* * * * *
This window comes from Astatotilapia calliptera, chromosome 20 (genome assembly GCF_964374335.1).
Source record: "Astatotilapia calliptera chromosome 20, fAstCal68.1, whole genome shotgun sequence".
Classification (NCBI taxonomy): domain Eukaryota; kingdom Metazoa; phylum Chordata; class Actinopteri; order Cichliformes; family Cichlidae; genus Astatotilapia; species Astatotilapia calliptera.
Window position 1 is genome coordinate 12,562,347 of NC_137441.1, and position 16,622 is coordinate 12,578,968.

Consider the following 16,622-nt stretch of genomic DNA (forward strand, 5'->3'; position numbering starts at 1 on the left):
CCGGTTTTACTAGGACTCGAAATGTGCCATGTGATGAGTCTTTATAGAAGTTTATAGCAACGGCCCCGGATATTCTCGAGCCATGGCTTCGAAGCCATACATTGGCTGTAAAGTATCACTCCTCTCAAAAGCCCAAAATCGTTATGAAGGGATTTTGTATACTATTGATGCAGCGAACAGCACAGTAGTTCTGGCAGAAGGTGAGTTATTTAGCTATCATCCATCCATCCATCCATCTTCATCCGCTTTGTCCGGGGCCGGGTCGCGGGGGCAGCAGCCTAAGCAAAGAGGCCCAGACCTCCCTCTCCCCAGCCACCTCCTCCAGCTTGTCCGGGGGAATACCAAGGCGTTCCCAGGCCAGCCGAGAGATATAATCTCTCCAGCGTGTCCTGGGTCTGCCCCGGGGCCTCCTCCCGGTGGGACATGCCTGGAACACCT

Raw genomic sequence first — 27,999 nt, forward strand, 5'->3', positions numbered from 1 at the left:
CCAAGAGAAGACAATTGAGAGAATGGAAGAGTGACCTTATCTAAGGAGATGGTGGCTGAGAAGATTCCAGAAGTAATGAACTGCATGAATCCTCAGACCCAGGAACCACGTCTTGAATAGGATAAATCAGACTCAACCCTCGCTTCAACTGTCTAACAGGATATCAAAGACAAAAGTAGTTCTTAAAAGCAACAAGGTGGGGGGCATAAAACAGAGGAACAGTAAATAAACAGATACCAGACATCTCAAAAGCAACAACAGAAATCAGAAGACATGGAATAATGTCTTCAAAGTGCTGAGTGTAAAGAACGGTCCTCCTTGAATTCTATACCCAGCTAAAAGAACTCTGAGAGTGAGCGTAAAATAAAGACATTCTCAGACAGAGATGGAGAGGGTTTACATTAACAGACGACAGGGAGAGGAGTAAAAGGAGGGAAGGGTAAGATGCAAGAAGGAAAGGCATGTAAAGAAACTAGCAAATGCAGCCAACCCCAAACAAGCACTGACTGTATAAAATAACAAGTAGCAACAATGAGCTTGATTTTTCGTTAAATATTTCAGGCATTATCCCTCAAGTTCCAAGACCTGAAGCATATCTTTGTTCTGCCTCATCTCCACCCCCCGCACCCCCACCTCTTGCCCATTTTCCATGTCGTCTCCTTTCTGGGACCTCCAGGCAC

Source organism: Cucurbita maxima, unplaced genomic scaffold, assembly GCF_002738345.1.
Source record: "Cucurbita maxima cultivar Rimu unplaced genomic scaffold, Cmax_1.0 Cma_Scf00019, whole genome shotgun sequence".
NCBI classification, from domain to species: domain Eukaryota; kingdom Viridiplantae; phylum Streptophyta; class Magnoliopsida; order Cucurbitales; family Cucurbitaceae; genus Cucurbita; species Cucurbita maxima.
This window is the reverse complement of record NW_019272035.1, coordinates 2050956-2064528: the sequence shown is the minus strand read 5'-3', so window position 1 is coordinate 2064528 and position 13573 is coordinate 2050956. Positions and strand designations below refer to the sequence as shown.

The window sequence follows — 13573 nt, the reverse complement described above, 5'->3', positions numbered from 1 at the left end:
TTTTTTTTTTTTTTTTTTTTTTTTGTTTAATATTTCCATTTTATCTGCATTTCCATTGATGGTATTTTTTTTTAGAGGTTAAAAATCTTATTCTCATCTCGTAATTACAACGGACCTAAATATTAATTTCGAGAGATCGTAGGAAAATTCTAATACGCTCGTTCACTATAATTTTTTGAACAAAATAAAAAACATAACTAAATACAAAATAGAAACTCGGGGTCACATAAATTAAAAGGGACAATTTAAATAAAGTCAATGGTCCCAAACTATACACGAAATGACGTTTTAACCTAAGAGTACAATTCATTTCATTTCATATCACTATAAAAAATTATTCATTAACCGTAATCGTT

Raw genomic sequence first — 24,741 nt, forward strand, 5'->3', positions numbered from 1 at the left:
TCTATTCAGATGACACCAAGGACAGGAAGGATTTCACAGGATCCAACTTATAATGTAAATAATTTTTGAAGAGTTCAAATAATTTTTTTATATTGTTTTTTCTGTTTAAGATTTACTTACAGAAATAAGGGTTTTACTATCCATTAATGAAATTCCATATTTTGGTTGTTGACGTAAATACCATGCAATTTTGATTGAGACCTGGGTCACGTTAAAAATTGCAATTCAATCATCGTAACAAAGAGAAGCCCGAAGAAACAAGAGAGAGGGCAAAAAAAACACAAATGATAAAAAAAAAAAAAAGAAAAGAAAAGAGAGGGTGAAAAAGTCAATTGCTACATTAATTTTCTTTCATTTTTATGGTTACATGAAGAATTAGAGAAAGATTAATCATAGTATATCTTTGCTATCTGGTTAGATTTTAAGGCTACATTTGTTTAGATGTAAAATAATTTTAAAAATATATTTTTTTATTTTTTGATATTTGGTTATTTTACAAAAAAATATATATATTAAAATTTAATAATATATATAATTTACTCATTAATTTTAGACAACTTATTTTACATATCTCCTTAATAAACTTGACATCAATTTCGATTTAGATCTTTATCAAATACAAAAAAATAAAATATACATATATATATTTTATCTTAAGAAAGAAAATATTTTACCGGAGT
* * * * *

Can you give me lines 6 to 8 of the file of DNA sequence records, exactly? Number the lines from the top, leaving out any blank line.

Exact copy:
CCGGTTTTACTAGGACTCGAAATGTGCCATGTGATGAGTCTTTATAGAAGTTTATAGCAACGGCCCCGGATATTCTCGAGCCATGGCTTCGAAGCCATACATTGGCTGTAAAGTATCACTCCTCTCAAAAGCCCAAAATCGTTATGAAGGGATTTTGTATACTATTGATGCAGCGAACAGCACAGTAGTTCTGGCAGAAGGTGAGTTATTTAGCTATCATCCATCCATCCATCCATCTTCATCCGCTTTGTCCGGGGCCGGGTCGCGGGGGCAGCAGCCTAAGCAAAGAGGCCCAGACCTCCCTCTCCCCAGCCACCTCCTCCAGCTTGTCCGGGGGAATACCAAGGCGTTCCCAGGCCAGCCGAGAGATATAATCTCTCCAGCGTGTCCTGGGTCTGCCCCGGGGCCTCCTCCCGGTGGGACATGCCTGGAACACCT

Raw genomic sequence first — 27,999 nt, forward strand, 5'->3', positions numbered from 1 at the left:
CCAAGAGAAGACAATTGAGAGAATGGAAGAGTGACCTTATCTAAGGAGATGGTGGCTGAGAAGATTCCAGAAGTAATGAACTGCATGAATCCTCAGACCCAGGAACCACGTCTTGAATAGGATAAATCAGACTCAACCCTCGCTTCAACTGTCTAACAGGATATCAAAGACAAAAGTAGTTCTTAAAAGCAACAAGGTGGGGGGCATAAAACAGAGGAACAGTAAATAAACAGATACCAGACATCTCAAAAGCAACAACAGAAATCAGAAGACATGGAATAATGTCTTCAAAGTGCTGAGTGTAAAGAACGGTCCTCCTTGAATTCTATACCCAGCTAAAAGAACTCTGAGAGTGAGCGTAAAATAAAGACATTCTCAGACAGAGATGGAGAGGGTTTACATTAACAGACGACAGGGAGAGGAGTAAAAGGAGGGAAGGGTAAGATGCAAGAAGGAAAGGCATGTAAAGAAACTAGCAAATGCAGCCAACCCCAAACAAGCACTGACTGTATAAAATAACAAGTAGCAACAATGAGCTTGATTTTTCGTTAAATATTTCAGGCATTATCCCTCAAGTTCCAAGACCTGAAGCATATCTTTGTTCTGCCTCATCTCCACCCCCCGCACCCCCACCTCTTGCCCATTTTCCATGTCGTCTCCTTTCTGGGACCTCCAGGCAC